clock menu more-arrow no yes mobile

Filed under:

Jose Iglesias' bat led him to another underwhelming season for Tigers

The Tigers' shortstop swapped strengths and weaknesses in 2016.

Raj Mehta-USA TODAY Sports

If they squint a little bit, no doubt the Detroit Tigers can still see the makings of a star shortstop when Jose Iglesias is on the field. Since they acquired Iglesias following Jhonny Peralta’s suspension in August 2013, the Tigers have considered themselves set at the position. And when he's been healthy, Iglesias has been a productive player.

Still, the hope has always been that Iglesias would produce another gear at some point and become a major part of the roster. With just two years remaining before the 26-year-old reaches free agency, it’s still very much an open question if he will be part of the organization's long-term future. After a lackluster 2016 season at the plate, it’s no easier to make the argument that he should be.

2013 382 3 5 15.7 3.9 .303 .349 .386 .356 102 1.9
2015 454 2 11 9.7 5.5 .300 .347 .370 .330 97 1.6
2016 513 4 7 9.7 5.5 .255 .306 .336 .276 73 2.1

Heading into 2016, expectations for Iglesias' growth offensively were pretty straightforward. The Tigers wanted either more extra base power, or more walks. But while Iglesias continued to be extraordinarily hard to strike out, the ball refused to bounce his way for much of the season. And he showed no growth in his ability to take a walk.

Yet despite the depressed production, Iglesias was basically the same hitter we've seen since he was acquired from the Red Sox. He rarely swings and misses, though he continues to chase breaking balls off the plate too much. He left the strike zone a little more this season, yet continues to be as hard to strike out as any hitter in the game.  Iglesias made contact a whopping 91.2 percent of the time, leading all qualified players in 2016. He also made contact at a higher rate when he left the strike zone than in 2015.

His strikeout and walk rates were identical to last season and the slight differences in swing and contact were pretty marginal. He appears to have been basically the same hitter as always, with worse luck, as his drastically reduced BABIP argues. He continued to put the ball on the ground or on a line just as always. They just refused to go for hits. Unfortunately, he wasn't able to add any power to compensate.

Iglesias saw fastballs over sixty percent of the time in 2016. Unfortunately, even against fastballs Iglesias didn't do much damage, particularly against right-handed pitching. Like most hitters, he struggles from behind in counts, but even when he was ahead this season, he didn't capitalize with more power. In 1-0 counts in 2016, Iglesias got a fastball about two-thirds of the time, and yet swung at less than a quarter of them. While he can get his bat on nearly anything close, his selection process is still lacking.

At times, attempting to be more patient at the plate seemed to freeze him instead. To improve, he's going to have take advantage of hitters' counts better than that. He was often caught swinging at breaking balls when behind, and taking fastballs when ahead. Which doesn't work out well, as Iglesias hits fastballs harder than anything else.

So, there are two ways to take Iglesias' season at the plate. On the one hand, it seems reasonable to think the ball bounces his way in 2017, and he combines league average offensive production with the gains in his defense and baserunning we saw this season. After all, he appears unchanged from the league average offensive contributor we saw in 2013 and 2015. Maybe you finally get one of those three or four WAR seasons and you've got yourself a pretty valuable player.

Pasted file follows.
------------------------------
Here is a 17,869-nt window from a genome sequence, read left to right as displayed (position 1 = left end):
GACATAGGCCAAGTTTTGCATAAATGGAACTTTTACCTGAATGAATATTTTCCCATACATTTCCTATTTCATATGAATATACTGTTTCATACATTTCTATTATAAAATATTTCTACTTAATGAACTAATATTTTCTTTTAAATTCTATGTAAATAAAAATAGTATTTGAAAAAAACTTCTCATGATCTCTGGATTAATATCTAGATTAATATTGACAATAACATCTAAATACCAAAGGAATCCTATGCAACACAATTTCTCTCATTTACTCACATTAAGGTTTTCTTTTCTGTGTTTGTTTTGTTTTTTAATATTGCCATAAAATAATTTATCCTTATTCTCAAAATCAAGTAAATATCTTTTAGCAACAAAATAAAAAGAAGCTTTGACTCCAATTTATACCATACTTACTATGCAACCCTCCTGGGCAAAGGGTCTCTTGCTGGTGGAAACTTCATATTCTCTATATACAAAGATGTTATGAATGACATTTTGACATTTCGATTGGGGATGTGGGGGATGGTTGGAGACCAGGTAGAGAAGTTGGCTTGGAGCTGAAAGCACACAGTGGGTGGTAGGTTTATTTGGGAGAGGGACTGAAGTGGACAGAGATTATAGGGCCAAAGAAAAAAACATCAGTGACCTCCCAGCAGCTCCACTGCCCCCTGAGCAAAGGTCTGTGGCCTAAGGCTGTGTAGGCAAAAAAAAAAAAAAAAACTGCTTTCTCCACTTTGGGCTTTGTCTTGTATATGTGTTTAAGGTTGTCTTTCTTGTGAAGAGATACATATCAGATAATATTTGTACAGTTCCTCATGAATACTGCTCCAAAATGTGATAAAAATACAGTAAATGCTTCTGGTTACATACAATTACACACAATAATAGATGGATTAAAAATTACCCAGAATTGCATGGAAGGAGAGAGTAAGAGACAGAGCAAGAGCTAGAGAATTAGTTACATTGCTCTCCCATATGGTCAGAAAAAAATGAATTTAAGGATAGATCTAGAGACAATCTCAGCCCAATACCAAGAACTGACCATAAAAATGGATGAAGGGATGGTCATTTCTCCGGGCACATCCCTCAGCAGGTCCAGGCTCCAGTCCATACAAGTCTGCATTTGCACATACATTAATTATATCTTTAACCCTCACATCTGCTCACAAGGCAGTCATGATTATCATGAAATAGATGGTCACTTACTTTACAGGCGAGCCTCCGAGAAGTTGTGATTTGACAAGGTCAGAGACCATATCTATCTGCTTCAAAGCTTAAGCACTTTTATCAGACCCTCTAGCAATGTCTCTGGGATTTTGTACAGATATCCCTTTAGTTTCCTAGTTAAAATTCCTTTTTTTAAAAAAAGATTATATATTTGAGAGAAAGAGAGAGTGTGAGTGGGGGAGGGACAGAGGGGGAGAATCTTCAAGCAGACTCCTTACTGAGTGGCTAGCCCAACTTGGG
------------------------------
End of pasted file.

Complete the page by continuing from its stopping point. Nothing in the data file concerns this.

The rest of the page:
Maybe he does a better job attacking fastballs early in counts, flashes more power on the lines and up the gaps and you have yourself a legitimate breakout. At very least, the Tigers comfortably have themselves an inexpensive, league average shortstop. That's still a nice thing to have.

But a more pessimistic view is that Iglesias still doesn't draw many walks, and hasn't made any gains in his power numbers in consecutive seasons. No tangible improvements in his approach are evident. He's still overpowered by major league fastballs far too often for a guy with his hand-eye coordination, even in situations where he should be anticipating them.

As a result, you end up with a slap hitter without even Cameron Maybin's power or plate discipline. Iglesias' ability to get on base may continue to rely too much on speed going forward. He still hasn't developed as a base-stealing threat. Couple that with a player who has struggled to stay on the field full-time and you have to wonder how much meat is left on the bone. The Tigers need to ask themselves how likely it is that Iglesias has hit his final plateau as a hitter.


Iglesias is entering his second season of arbitration and will be a free agent after the 2018 season. A Scott Boras client, the assumption has always been that Iglesias would eventually seek free agency, and at no point have the Tigers shown an inclination to offer a contract extension. With the Tigers' front office signaling a willingness to make some major trades, Iglesias certainly doesn't feel like a lock to return in 2017. Still he doesn't represent either a significant payroll savings or a major return in talent where he to be traded.

Iglesias is in a middle ground where he hasn't played well enough to make him a really valuable trade piece, and yet has been good enough, and cheap enough, at a vital position for the Tigers to be happy to keep him. There also isn't a heir apparent behind him in the Tigers' farm system. It seems most likely that the Tigers would bank on an offensive rebound next year, both for their chances in 2017, and in the hope that he might help his trade value.

Expect to see Jose Iglesias back at shortstop next season. Just don't count on it just yet.